Comic Fodder

Tpull's Weekly Marvel Comics Review

A so-so spider, a couple good ones, and another title in danger of being dropped.

The Amazing Spider-Man 560

by Dan Slott and Marcos Martin

We pick up in the same abysmal place we left off, with Peter “Scumbucket” Parker using his amazing abilities… to elude the bodyguards of a celebrity during a paparazzi photo-fest. Menace is nowhere to be seen, and the new villain Paper Doll seems to magically know exactly the right places to go and people to stalk as she stalks the celebrity. There is absolutely no explanation given for how she knows who to spy on at the exact, correct time, to give her an excuse to kill someone. It’s a poor idea with so-so art.

I can’t wait for Peter to grow up again. If only Marvel doesn’t make it take another 20 years, because I don’t have that kind of patience. Pass on this title.

Fantastic Four 557

by Mark Millar and Bryan Hitch

While this is an entertaining episode, I do have a few quibbles. For one thing, it’s getting oh-so-tiring to see every hero gather together for yet another menace that makes everyone decide to suspend their disagreement over the whole super-human registration thing. As hard-headed and uncompromising as Tony Stark has been the entire time, and with the death of Captain America, you would think that there would be some additional drama over it. Instead, everyone shows up, already prepared to unite, while at the same time over in Secret Invasion, Iron Man is still trying to arrest everybody. Will some editor-in-chief at Marvel please make a consistent ruling on how to handle this? Because they are mucking up every story this way.

The solution to the “unstoppable” enemy that can magically trounce every other hero on the planet is surprisingly easy, and Reed walks away from the whole alternate-planet project. I am hoping that the thread of “our planet will be dead in a few years” will be visited again in this title, or addressed somewhere else in Marvel, because if not, that means it was just a poorly thought plot device that will never manifest itself, which kind of invalidates everything else we just finished reading. So time will tell if there is more to finish what Millar started, or if Marvel will just wave their magic wand, say these are just stories and don’t have to make sense, and brush it under the rug. I know if I was trying to be more realistic, I would have Reed diving into the problem to work as fast as possible to save Earth. But more likely, they will move on to something completely different next issue. Sloppy.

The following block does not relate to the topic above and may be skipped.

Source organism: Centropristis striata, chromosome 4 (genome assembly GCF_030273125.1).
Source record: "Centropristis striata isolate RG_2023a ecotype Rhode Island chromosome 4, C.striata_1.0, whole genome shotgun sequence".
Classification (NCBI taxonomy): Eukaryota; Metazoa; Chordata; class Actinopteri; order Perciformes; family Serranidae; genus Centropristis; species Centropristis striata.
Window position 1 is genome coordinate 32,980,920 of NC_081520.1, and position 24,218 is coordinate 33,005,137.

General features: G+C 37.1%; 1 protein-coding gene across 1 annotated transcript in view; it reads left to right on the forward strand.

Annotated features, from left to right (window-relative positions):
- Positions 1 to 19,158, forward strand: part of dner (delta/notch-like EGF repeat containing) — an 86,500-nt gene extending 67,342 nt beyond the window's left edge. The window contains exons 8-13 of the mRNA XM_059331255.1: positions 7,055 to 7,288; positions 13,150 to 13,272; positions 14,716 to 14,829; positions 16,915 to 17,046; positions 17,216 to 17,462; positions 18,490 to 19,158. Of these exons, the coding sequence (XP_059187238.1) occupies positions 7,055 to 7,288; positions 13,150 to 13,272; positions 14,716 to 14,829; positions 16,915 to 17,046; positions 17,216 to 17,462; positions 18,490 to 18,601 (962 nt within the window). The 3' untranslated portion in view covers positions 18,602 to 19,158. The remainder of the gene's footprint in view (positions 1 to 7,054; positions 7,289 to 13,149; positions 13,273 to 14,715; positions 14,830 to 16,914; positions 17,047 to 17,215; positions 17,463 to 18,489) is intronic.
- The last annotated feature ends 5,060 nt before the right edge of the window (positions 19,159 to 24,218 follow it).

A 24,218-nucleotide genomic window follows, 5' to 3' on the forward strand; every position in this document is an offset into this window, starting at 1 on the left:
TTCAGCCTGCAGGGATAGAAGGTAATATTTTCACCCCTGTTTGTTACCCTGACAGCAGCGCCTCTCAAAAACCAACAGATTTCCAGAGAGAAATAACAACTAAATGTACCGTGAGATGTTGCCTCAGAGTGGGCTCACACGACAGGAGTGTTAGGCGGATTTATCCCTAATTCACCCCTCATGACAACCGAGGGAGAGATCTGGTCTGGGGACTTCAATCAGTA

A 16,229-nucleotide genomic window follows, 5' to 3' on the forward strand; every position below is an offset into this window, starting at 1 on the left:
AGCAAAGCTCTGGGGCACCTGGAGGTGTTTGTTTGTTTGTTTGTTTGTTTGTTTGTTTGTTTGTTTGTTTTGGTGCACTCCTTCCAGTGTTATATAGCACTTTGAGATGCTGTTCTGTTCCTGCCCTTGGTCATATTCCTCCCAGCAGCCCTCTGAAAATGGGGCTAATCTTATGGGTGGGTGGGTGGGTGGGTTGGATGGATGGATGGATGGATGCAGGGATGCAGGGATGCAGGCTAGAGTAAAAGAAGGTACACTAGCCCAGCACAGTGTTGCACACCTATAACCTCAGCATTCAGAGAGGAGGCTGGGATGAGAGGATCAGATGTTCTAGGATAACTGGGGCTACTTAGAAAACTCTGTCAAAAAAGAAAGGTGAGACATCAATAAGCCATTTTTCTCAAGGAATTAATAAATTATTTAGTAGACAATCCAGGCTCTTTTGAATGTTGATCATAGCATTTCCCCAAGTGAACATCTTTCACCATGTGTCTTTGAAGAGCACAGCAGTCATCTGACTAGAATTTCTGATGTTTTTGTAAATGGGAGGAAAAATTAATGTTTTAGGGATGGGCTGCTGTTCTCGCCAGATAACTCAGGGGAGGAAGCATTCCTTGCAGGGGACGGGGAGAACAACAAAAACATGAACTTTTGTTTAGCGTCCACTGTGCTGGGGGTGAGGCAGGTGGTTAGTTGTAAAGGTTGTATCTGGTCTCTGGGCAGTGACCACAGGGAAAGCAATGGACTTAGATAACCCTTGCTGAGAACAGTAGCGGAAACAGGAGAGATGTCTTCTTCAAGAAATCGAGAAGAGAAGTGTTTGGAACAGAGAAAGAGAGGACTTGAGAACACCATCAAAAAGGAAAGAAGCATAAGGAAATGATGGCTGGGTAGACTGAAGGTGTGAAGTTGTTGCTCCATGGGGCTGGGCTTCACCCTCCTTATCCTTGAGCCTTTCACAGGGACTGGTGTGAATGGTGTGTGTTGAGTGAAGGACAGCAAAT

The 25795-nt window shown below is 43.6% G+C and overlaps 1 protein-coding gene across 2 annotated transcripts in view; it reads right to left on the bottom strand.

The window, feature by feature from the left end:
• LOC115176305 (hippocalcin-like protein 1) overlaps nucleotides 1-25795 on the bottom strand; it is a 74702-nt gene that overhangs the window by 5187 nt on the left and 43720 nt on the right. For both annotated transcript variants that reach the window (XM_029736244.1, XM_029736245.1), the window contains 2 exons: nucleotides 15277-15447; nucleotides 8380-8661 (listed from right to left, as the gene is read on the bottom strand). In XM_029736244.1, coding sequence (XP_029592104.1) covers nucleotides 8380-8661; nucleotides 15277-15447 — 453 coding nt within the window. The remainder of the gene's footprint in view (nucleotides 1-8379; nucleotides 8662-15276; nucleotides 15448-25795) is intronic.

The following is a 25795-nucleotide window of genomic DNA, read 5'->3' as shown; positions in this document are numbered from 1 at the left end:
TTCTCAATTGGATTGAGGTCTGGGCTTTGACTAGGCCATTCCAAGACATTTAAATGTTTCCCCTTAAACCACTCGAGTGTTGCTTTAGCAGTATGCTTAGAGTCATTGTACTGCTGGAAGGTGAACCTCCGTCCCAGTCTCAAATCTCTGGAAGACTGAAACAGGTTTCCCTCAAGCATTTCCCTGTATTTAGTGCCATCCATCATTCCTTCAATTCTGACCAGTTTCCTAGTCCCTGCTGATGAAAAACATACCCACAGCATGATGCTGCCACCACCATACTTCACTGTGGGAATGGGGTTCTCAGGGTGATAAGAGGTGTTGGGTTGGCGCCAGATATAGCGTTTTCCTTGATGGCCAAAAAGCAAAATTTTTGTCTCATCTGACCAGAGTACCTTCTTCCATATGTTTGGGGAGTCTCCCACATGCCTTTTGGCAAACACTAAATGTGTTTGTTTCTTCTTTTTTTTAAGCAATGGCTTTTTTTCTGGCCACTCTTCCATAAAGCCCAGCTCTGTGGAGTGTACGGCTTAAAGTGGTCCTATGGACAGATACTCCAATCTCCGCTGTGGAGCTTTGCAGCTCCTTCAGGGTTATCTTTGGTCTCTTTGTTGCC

Iron Man: Director of S.H.I.E.L.D. 29

by Stuart Moore, and Roberto de la Torre, and Carlo Pagulayan

Hey, look at that, they finally changed the indicia! So for those poor comic store owners, please note that Invincible Iron Man has started a new series with an issue #1, and the old series has been identified as “Director of S.H.I.E.L.D.” beginning with this issue, #29. And good luck with those conversations with all your future customers who come in looking for back issues…

The plot with this new writer is a trifle confusing, because they head into Russia looking for a nuke, and a bomb does indeed go off. Now, if I were looking for a bomb and saw a mushroom cloud, I might think my mission had already ended in failure. However, in a big gaping hole in the plot, Iron Man seems to automatically know that there is still another active nuclear weapon hiding somewhere. Yeah, I can’t explain it either.

But wait, it gets better! (And by “better,” I mean ridiculously worse.) The bomb is almost microscopic. The writer actually has Tony narrate this: “I anticipated that… and installed atomic force microscopes in both gauntlets.” Why, how convenient! What a futurist! Isn’t it lovely how he can automatically become proficient at microscopic surgery, better than Stephen Strange in his heyday? Oh, and isn’t it convenient, that Tony forgets he has Extremis powers, and probably just could have hacked into the programming and shut it all down with a thought in the first place?

The writer lets us know that the all-knowing, all-powerful intelligence sources of S.H.I.E.L.D. do not know who the perpetrator is, but Tony Stark does. Rather than reveal details, though, they switch topics and move to another threat that takes all of five minutes to develop. It feels like there is at least five more minutes of exposition that have been skipped, and new readers will probably be lost. We’ll see if Mr. Moore improves any in the next couple of issues. Given what we’ve seen with this issue, I would not recommend this to anyone yet. It’s too so-so when there are more good reads out there.

X-Factor 31

by Peter David and Pablo Raimondi

X-Factor is usually a solid read, and this one is fairly good overall, but nothing really moves forward. It’s the final episode dealing with Arcade, but it mostly feels like just maintaining pace until you get to the real meat, which will probably resume next issue. One small thing: in the old days, when someone like Annihilus would erect an impenetrable barrier, you could understand how they would have the power to do something like that. These days, any low-life like Arcade can manage to do the same thing? Writers should be able to explain the resources of these villains rather than just work from the assumption that everyone already knows they can manage such an impressive feat.

Tpull is Travis Pullen. He started reading comics at 5 years old, and he can't seem to stop.

I like what Rip Hunter says about continuity.

-- Posted by: Jim Brocius at May 30, 2008 7:42 PM